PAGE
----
$ ./gpt_surgeon.py list /dev/disk1

Read MBR and GPT from /dev/disk1.
partition 0:
     type: EFI System
     name: u'EFI System Partition'
    flags: 0x00000000
partition 1:
     type: Microsoft Basic Data
     name: u'Untitled'
    flags: 0x00000000

Note the partition that says “Microsoft Basic Data”. Assuming that you had a single non-system partition on the disk, and that the partition was HFS+ before MacDrive got to it, this is probably that partition. In my case, it’s partition 1. Remember the number; you’ll need it in the next step.

If you have multiple data partitions on the disk, especially if one of them is actually a Windows data partition, you should use something like disktype to check what filesystems are present in each partition, so that you don’t accidentally relabel the wrong one.

If you have any other partitions from this disk mounted, unmount them now.

You’ll need to run with sudo to get the privileges necessary to actually repair the GPT on disk.

$ sudo ./gpt_surgeon.py repair /dev/disk1 1

Read MBR and GPT from /dev/disk1.
Changing type of partition #1 on /dev/disk1 to HFS+...
    Opened /dev/disk1 for writing.
    Wrote MBR.
    Wrote GPT header.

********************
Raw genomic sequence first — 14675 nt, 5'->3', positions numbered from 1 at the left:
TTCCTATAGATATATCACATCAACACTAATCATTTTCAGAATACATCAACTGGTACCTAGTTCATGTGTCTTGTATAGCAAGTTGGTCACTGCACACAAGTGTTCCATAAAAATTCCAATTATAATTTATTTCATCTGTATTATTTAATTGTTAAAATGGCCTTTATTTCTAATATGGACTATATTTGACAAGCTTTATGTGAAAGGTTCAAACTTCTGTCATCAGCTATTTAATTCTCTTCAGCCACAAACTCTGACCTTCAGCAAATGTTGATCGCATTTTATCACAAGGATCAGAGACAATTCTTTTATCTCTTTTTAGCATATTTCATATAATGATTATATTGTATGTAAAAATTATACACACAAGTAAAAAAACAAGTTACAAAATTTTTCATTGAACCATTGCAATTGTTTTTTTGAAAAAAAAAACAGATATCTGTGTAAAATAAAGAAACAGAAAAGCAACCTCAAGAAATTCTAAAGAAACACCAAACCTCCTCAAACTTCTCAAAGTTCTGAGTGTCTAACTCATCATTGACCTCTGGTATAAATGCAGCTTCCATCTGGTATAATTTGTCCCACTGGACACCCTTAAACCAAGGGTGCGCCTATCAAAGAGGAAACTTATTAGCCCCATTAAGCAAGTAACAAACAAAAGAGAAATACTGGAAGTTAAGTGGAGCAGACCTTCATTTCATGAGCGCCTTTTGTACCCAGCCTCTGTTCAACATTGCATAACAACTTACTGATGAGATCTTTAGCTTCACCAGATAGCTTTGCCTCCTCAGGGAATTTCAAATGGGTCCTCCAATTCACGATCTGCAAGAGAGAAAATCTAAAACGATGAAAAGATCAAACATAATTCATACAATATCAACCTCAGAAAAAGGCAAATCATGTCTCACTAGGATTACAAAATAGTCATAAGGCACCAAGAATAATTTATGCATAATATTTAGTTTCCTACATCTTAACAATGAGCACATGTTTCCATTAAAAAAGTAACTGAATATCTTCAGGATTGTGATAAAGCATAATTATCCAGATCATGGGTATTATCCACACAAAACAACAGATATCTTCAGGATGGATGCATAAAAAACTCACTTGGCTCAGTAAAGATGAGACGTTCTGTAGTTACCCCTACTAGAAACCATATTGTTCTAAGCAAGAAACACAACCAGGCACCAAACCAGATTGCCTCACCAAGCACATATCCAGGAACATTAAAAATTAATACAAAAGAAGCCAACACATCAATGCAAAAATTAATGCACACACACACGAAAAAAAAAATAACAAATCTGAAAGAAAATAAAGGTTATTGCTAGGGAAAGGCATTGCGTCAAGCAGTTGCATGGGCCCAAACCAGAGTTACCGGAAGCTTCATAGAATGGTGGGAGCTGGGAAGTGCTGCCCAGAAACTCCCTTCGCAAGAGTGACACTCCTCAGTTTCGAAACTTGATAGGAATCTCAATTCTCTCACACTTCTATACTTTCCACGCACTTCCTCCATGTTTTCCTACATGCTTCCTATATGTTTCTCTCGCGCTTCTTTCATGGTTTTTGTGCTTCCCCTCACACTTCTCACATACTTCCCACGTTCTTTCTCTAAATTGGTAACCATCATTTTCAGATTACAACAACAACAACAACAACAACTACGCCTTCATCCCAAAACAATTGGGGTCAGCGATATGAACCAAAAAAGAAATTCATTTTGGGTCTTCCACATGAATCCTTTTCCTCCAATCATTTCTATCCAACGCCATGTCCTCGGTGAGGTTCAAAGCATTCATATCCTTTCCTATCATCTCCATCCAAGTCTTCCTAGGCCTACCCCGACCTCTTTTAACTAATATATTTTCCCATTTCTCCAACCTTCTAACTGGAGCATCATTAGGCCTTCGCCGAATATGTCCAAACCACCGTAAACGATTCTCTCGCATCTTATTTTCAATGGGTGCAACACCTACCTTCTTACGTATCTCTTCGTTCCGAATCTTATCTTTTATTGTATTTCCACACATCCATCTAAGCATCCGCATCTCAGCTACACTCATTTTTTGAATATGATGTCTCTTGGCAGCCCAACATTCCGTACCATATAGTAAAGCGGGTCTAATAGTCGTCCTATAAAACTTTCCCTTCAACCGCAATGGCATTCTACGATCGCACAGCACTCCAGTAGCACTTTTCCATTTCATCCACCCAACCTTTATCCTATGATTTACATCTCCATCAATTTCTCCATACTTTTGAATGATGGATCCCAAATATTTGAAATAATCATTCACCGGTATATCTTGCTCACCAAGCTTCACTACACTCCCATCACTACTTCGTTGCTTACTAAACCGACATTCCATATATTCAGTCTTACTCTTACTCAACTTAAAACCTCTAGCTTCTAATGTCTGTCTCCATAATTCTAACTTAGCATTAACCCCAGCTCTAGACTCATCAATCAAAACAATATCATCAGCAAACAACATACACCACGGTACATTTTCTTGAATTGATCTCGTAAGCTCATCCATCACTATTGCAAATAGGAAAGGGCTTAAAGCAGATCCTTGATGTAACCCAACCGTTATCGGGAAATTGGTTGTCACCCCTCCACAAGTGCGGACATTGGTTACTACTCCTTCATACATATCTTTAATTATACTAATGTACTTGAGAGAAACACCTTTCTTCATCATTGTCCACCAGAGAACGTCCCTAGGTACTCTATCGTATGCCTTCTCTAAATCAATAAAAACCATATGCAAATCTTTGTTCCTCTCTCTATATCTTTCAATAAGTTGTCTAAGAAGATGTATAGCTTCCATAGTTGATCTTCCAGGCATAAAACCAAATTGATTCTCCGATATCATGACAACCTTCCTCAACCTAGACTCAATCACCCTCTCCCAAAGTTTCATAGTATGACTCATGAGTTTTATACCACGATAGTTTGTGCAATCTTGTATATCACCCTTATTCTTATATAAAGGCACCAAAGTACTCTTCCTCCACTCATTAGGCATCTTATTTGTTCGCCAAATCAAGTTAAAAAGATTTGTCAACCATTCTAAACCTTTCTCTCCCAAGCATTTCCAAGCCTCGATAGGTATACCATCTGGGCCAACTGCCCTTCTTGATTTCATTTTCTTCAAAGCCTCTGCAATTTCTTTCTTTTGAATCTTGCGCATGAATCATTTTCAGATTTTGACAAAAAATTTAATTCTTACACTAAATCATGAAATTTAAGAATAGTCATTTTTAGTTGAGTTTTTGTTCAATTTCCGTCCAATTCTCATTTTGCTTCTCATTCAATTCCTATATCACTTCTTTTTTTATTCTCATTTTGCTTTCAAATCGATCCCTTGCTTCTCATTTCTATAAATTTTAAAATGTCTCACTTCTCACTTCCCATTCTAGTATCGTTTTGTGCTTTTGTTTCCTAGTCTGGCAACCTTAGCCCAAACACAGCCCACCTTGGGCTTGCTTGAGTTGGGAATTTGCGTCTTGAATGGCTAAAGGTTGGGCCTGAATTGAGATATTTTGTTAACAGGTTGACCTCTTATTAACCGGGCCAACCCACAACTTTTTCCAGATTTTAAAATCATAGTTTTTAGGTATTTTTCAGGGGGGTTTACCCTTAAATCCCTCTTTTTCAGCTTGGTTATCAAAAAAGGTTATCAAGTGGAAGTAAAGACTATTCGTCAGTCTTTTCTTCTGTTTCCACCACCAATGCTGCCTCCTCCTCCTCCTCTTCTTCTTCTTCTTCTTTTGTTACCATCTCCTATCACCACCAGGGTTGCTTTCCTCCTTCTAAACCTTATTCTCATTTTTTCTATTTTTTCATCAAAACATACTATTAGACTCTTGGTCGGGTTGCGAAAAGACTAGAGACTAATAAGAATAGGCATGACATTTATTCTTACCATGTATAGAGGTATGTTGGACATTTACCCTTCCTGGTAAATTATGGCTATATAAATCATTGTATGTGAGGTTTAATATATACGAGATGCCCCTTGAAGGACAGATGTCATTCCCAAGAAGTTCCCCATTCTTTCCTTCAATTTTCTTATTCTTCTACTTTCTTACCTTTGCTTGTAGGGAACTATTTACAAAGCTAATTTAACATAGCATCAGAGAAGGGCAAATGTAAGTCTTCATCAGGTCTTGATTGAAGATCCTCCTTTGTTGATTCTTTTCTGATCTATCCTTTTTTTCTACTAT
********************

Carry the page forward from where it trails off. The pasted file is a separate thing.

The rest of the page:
Wrote GPT entries.
    Closed /dev/disk1.
Done.

And this is what the disk’s GPT should look like afterwards. Your HFS+ partition should be mountable now.

$ ./gpt_surgeon.py list /dev/disk1

Read MBR and GPT from /dev/disk1.
partition 0:
     type: EFI System
     name: u'EFI System Partition'
    flags: 0x00000000
partition 1:
     type: Apple HFS+
     name: u'Untitled'
    flags: 0x00000000

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second update: commenter James let me know that Christophe Grenier‘s TestDisk utility can also be used to fix this problem.

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third update: here’s a video walkthrough of the process. For people who have Flash turned off for some reason, please see the QuickTime version of the walkthrough.

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last update: gpt-surgeon is opening up! Thanks to all who submitted usage reports, suggestions, failure data, and proposed patches. I hope you’ll find future versions at least as useful. Comments have been turned off for this post; all questions, comments, suggestions, and support requests about gpt-surgeon must be submitted through the gpt-surgeon LaunchPad site and should be accompanied with disktype reports.